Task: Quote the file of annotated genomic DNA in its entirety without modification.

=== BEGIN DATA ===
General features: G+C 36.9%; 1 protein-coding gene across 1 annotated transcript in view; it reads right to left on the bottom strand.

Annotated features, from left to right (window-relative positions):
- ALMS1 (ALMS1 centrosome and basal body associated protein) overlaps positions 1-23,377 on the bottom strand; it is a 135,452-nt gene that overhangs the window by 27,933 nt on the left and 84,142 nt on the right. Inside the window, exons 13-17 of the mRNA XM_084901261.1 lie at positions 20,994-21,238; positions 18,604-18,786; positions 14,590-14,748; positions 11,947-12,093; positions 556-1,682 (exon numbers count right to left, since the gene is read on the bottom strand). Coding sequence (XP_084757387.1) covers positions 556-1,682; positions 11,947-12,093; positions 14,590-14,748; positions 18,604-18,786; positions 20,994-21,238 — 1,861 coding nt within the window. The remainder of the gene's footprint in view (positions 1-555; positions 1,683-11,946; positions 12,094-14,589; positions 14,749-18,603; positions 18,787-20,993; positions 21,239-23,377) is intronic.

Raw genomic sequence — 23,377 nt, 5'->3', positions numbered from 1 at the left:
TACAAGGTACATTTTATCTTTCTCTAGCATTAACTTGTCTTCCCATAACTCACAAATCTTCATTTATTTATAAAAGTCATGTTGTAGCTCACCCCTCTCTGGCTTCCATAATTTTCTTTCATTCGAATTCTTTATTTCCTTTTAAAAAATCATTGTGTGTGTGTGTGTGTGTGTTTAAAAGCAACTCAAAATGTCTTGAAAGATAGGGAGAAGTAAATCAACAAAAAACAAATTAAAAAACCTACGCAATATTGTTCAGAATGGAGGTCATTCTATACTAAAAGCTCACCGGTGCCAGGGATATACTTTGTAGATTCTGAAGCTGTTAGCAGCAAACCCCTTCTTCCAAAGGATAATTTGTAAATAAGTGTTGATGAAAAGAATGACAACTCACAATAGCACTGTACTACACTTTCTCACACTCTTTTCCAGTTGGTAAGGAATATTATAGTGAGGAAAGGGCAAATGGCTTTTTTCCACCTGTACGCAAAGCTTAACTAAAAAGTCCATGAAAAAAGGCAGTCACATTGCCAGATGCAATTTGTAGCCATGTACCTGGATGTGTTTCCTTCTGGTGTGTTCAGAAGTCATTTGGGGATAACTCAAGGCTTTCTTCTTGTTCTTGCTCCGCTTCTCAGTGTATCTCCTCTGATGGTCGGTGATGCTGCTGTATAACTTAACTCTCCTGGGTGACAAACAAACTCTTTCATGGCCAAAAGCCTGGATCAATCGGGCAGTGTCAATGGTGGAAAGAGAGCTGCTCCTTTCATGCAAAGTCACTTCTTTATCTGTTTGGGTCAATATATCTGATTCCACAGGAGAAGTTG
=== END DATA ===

General features: G+C 36.9%; 1 protein-coding gene across 1 annotated transcript in view; it reads right to left on the bottom strand.

Annotated features, from left to right (window-relative positions):
- ALMS1 (ALMS1 centrosome and basal body associated protein) overlaps positions 1-23,377 on the bottom strand; it is a 135,452-nt gene that overhangs the window by 27,933 nt on the left and 84,142 nt on the right. Inside the window, exons 13-17 of the mRNA XM_084901261.1 lie at positions 20,994-21,238; positions 18,604-18,786; positions 14,590-14,748; positions 11,947-12,093; positions 556-1,682 (exon numbers count right to left, since the gene is read on the bottom strand). Coding sequence (XP_084757387.1) covers positions 556-1,682; positions 11,947-12,093; positions 14,590-14,748; positions 18,604-18,786; positions 20,994-21,238 — 1,861 coding nt within the window. The remainder of the gene's footprint in view (positions 1-555; positions 1,683-11,946; positions 12,094-14,589; positions 14,749-18,603; positions 18,787-20,993; positions 21,239-23,377) is intronic.

Raw genomic sequence — 23,377 nt, 5'->3', positions numbered from 1 at the left:
TACAAGGTACATTTTATCTTTCTCTAGCATTAACTTGTCTTCCCATAACTCACAAATCTTCATTTATTTATAAAAGTCATGTTGTAGCTCACCCCTCTCTGGCTTCCATAATTTTCTTTCATTCGAATTCTTTATTTCCTTTTAAAAAATCATTGTGTGTGTGTGTGTGTGTGTTTAAAAGCAACTCAAAATGTCTTGAAAGATAGGGAGAAGTAAATCAACAAAAAACAAATTAAAAAACCTACGCAATATTGTTCAGAATGGAGGTCATTCTATACTAAAAGCTCACCGGTGCCAGGGATATACTTTGTAGATTCTGAAGCTGTTAGCAGCAAACCCCTTCTTCCAAAGGATAATTTGTAAATAAGTGTTGATGAAAAGAATGACAACTCACAATAGCACTGTACTACACTTTCTCACACTCTTTTCCAGTTGGTAAGGAATATTATAGTGAGGAAAGGGCAAATGGCTTTTTTCCACCTGTACGCAAAGCTTAACTAAAAAGTCCATGAAAAAAGGCAGTCACATTGCCAGATGCAATTTGTAGCCATGTACCTGGATGTGTTTCCTTCTGGTGTGTTCAGAAGTCATTTGGGGATAACTCAAGGCTTTCTTCTTGTTCTTGCTCCGCTTCTCAGTGTATCTCCTCTGATGGTCGGTGATGCTGCTGTATAACTTAACTCTCCTGGGTGACAAACAAACTCTTTCATGGCCAAAAGCCTGGATCAATCGGGCAGTGTCAATGGTGGAAAGAGAGCTGCTCCTTTCATGCAAAGTCACTTCTTTATCTGTTTGGGTCAATATATCTGATTCCACAGGAGAAGTTG